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I need help understanding why these two circuits designed to be the input to a microcontroller logic-level GPIO pin operate completely differently. Green is the voltage at "output" and blue is the voltage to the base of the transistor. I was looking for both to have sharp on and off curves.

The blue is a little hard to see, but in the low-side configuration, I get 0 volts at the output until about .6V which turns the transistor off and I can read "high". In the high-side configuration, the output follows the base voltage until it drops below .6V and stays low until it rises back above .6 again. I was expecting it to stay at 4.4V in saturation and then drop off sharply at a certain point. I tried different voltage ranges for V2. What am I missing?

If this is modeling an optoisolator or IC beam-break infrared detector, could I expect the same behavior, or would the IR LED and phototransistor combination work differently? This assumes that the light was also following more of an analog (bright and dim) vs. digital (on or off) pattern.

High side vs. low side switch simulations

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    \$\begingroup\$ If you replace the BJT in the upper circuit with a PNP, they will. \$\endgroup\$
    – tobalt
    Nov 16, 2022 at 8:48

1 Answer 1

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What am I missing?

The upper circuit is a unity-gain emitter-follower (aka "common-collector"). There is no voltage amplification with this circuit and, what you see on your simulation screen is exactly what I'd expect to see. This is why the term "emitter-follower" is used; the emitter voltage "follows" the base.

Your lower circuit is called "common-emitter" and, you can get plenty of voltage amplification. Your sim screen shows exactly what I'd expect to see. Note also that the output voltage is inverting compared to the input voltage.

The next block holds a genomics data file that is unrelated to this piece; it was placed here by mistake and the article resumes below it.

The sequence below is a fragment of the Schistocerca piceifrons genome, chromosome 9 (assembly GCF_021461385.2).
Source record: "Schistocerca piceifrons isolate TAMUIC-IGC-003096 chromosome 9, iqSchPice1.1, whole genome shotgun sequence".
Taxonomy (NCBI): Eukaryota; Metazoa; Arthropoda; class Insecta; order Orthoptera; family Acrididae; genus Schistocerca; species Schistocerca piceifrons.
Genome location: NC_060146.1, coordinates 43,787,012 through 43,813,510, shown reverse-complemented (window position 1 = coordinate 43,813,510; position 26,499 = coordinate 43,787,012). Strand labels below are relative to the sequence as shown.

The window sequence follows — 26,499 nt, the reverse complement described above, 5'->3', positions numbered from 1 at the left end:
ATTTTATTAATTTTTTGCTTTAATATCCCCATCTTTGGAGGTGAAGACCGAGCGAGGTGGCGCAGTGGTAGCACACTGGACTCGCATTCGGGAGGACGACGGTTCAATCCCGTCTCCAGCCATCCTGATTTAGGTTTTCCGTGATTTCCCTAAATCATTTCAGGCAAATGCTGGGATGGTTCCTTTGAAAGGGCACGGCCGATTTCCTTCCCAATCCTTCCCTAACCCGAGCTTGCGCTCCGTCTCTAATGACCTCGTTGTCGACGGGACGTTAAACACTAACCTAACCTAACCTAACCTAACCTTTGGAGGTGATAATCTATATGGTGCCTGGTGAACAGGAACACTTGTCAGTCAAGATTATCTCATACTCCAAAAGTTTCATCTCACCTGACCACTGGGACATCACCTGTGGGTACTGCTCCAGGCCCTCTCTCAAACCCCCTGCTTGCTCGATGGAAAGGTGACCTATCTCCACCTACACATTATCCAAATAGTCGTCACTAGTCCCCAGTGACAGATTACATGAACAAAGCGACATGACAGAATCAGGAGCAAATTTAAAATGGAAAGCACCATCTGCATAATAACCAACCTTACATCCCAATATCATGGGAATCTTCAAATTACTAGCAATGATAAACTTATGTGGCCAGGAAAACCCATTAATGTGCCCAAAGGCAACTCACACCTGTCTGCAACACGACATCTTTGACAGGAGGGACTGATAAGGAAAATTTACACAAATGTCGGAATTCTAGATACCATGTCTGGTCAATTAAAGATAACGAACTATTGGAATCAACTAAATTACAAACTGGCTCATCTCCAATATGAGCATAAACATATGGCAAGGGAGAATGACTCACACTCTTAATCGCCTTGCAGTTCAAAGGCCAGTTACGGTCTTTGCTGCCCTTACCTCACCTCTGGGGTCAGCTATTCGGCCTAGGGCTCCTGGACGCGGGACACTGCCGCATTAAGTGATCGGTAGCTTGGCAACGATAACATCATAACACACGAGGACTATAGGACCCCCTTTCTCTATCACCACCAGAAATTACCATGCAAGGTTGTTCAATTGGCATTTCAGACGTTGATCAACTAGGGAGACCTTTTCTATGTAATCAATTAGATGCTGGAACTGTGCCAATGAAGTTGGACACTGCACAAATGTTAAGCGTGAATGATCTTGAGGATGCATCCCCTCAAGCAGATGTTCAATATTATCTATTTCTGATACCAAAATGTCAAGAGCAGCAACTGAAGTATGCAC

If you want to easily remember which one has unity gain and which one produces voltage amplification, consider that the base-emitter junction is a forward biased diode hence, the emitter voltage in a common-collector circuit is always about 0.7 volts lower than the base voltage. Therefore, it must be a unity gain system with respect to AC signals.

When you raise the base voltage, the emitter voltage follows and creates the situation where just the right amount of base current flows to maintain the collector/emitter current at the right level for the voltage at the emitter. It's negative feedback regulation.

Because the emitter is tied to ground in the common-emitter circuit, you can force current into the base quite easily and override the negative feedback system of the common-collector. Thus it can have high voltage gain.

if this is modelling an opto isolator or IC beam-break infrared detector, could I expect the same behaviour, or would the IR led and phototransistor combination work differently?

It will work differently because the input to the phototransistor is "light" and, that light level is unaffected by the inherent negative feedback system in a common-collector circuit. Both opto circuits will behave similarly in that for a given photodiode (LED) current, you will get the same current in the emitter as you do in the collector but, in terms of voltage output, one will be inverting and one will not.

At higher frequencies, it's better to use the common-collector circuit because the phototransistor's internal miller-capacitance won't create high-frequency signal negative feedback.

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